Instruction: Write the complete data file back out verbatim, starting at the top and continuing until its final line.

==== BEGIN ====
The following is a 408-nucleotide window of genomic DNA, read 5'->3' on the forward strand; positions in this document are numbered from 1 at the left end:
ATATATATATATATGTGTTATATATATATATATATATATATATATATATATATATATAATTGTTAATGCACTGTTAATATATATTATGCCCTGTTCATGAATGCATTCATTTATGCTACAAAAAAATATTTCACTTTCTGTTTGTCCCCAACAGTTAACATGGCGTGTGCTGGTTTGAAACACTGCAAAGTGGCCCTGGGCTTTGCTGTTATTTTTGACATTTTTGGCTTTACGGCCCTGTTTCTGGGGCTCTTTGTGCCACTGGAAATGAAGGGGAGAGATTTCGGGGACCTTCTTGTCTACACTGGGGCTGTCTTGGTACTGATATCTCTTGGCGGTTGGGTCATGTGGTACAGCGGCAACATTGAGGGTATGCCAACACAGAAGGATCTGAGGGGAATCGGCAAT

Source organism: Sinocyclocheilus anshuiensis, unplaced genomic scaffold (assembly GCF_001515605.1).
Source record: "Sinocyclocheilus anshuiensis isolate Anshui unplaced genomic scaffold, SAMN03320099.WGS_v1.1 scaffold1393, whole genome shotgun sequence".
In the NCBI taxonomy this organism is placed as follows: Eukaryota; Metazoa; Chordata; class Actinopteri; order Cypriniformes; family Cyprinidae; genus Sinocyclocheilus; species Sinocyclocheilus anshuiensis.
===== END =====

The following is a 408-nucleotide window of genomic DNA, read 5'->3' on the forward strand; positions in this document are numbered from 1 at the left end:
ATATATATATATATGTGTTATATATATATATATATATATATATATATATATATATATAATTGTTAATGCACTGTTAATATATATTATGCCCTGTTCATGAATGCATTCATTTATGCTACAAAAAAATATTTCACTTTCTGTTTGTCCCCAACAGTTAACATGGCGTGTGCTGGTTTGAAACACTGCAAAGTGGCCCTGGGCTTTGCTGTTATTTTTGACATTTTTGGCTTTACGGCCCTGTTTCTGGGGCTCTTTGTGCCACTGGAAATGAAGGGGAGAGATTTCGGGGACCTTCTTGTCTACACTGGGGCTGTCTTGGTACTGATATCTCTTGGCGGTTGGGTCATGTGGTACAGCGGCAACATTGAGGGTATGCCAACACAGAAGGATCTGAGGGGAATCGGCAAT

Source organism: Sinocyclocheilus anshuiensis, unplaced genomic scaffold (assembly GCF_001515605.1).
Source record: "Sinocyclocheilus anshuiensis isolate Anshui unplaced genomic scaffold, SAMN03320099.WGS_v1.1 scaffold1393, whole genome shotgun sequence".
In the NCBI taxonomy this organism is placed as follows: Eukaryota; Metazoa; Chordata; class Actinopteri; order Cypriniformes; family Cyprinidae; genus Sinocyclocheilus; species Sinocyclocheilus anshuiensis.